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Opinion
The following is presented as part of The Columbian’s Opinion content, which offers a point of view in order to provoke thought and debate of civic issues. Opinions represent the viewpoint of the author. Unsigned editorials represent the consensus opinion of The Columbian’s editorial board, which operates independently of the news department.
 

In Our View: Camas offers lessons for communities of all sizes

The Columbian
Published: April 12, 2024, 6:03am

Local residents probably do not need validation from national media, but it’s nice when it arrives. So, congratulations are warranted for Camas, which has been listed by Money.com (formerly Money magazine) as one of the “50 Best Places to Live” in the United States.

Joining large cities (Detroit and Atlanta) as well as out-the-way dots on the map (Bisbee, Ariz., and Eureka Springs, Ark.), Camas earned kudos from the editors: “Today, the tree-lined streets of downtown Camas form a vibrant, walkable community that’s teeming with life. You can find locals dining outdoors at Natalia’s Cafe, an old-school diner famous for its home-cooked breakfast, sipping merlot at Camas Cellars and perusing the ever-changing art at the Attic Gallery. All the while, the city has worked hard to preserve treasured historic buildings that might otherwise have disappeared.”

Recognition for the city of approximately 27,000 residents is well-deserved. But Camas did not get ready for its close-up by accident, and that is perhaps the most compelling part of the city’s 118-year history.

For decades, Camas was dominated by a paper mill that had been founded along the Columbia River in 1883. The mill remains in operation, abutting the west end of what now is downtown. But the operation that once employed tens of thousands of people over the years now has about 150 workers.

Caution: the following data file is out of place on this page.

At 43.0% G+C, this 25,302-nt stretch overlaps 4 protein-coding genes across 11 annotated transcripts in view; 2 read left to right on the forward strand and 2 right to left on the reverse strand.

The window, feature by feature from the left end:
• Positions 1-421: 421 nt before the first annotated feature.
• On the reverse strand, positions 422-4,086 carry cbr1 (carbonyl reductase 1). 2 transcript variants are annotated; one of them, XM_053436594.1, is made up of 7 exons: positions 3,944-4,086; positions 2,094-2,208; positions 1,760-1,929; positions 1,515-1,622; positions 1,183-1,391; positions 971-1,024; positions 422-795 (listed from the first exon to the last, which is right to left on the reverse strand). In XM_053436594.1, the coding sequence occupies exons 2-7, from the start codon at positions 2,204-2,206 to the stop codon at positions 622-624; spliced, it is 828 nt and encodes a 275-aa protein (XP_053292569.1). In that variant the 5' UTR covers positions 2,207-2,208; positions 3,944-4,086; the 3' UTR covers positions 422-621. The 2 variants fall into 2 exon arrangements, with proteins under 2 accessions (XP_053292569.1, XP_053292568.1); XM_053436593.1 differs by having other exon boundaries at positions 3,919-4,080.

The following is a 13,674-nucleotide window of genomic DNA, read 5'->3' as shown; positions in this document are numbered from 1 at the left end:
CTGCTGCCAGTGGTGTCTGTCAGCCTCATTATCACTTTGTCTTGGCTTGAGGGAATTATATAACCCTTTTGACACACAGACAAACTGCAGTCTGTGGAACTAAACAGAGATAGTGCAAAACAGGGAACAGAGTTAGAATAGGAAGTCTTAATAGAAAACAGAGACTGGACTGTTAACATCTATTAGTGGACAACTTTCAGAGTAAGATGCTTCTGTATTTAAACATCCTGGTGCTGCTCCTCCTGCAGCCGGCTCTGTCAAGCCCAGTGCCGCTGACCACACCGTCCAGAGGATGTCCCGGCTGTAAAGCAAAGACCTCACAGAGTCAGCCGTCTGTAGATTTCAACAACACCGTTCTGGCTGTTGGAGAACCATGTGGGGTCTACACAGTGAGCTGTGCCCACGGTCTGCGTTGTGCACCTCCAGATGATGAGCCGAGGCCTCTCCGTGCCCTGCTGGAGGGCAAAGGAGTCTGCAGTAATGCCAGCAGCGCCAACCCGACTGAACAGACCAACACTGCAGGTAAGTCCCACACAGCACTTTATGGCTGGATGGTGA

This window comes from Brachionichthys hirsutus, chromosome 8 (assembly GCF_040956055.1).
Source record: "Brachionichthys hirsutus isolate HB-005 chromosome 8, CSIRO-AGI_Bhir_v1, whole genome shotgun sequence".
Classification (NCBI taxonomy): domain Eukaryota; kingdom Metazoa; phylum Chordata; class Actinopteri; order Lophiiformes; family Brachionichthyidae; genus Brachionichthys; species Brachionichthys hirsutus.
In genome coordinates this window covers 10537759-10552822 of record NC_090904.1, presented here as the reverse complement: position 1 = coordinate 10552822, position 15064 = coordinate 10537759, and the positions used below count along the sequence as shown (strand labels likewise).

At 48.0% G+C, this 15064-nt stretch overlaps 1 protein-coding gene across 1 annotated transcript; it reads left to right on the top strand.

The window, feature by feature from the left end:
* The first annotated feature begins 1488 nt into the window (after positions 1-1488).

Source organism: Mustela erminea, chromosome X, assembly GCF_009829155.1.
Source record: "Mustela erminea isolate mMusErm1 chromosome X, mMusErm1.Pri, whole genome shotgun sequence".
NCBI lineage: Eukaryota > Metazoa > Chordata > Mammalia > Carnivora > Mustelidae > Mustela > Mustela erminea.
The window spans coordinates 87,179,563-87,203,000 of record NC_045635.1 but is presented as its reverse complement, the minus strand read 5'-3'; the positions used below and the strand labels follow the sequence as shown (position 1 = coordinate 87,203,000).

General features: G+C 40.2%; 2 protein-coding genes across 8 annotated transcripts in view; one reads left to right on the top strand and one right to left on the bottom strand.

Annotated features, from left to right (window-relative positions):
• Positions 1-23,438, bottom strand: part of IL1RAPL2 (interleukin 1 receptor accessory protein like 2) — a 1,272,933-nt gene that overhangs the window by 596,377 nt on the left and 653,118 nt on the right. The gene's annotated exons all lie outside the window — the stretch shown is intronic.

By the 1980s, mills throughout the country were shrinking or closing, and the towns they supported were shrinking and dying. But Camas reinvented itself.

“Whether it was a slow death or a very rapid one, the mill was not going to be a Golden Goose,” Nan Henriksen, who was mayor from 1983-92, once told The Columbian. “When I became mayor, the mill provided about 70 percent of our property tax base; now it’s less than 10 percent. Not only did I care about Camas, but I wanted to do whatever I could to save it. Because I saw what was coming.”

During Henriksen’s time as mayor, Camas expanded its boundaries through annexation. Leaders worked to attract new businesses, focusing on a burgeoning high-tech industry, and they diversified the city’s tax base.

The additional land and a growing population — often employed in good-paying jobs — led to widespread construction of high-end housing. Camas’ population, which had declined during the 1970s, has increased fivefold since 1980.

Throughout that time, the Downtown Camas Association has led a revival of the city center. Carrie Schulstad, the association’s director, said, “I think we’re a hidden gem that even people in our local area don’t know about.”

In achieving that status, Camas has polished up lessons for communities of all sizes.

One is that recognizing the need for change and being willing to embrace that change is essential. Cities, like businesses, will either evolve or they will perish.

Another lesson is the need for a diverse mix of manufacturing and white-collar industries. In order to provide resilience against economic downturns, a broad tax base is required. And when local industry thrives and attracts new employees, service industries, locally owned businesses and public amenities are certain to follow.

All of that is easier said than done. Not every city has large swaths of land available for annexation, and expanding the boundaries is no guarantee that businesses with fill the open space.

But when a plan comes together, it can result in one of the best places to live in the country.

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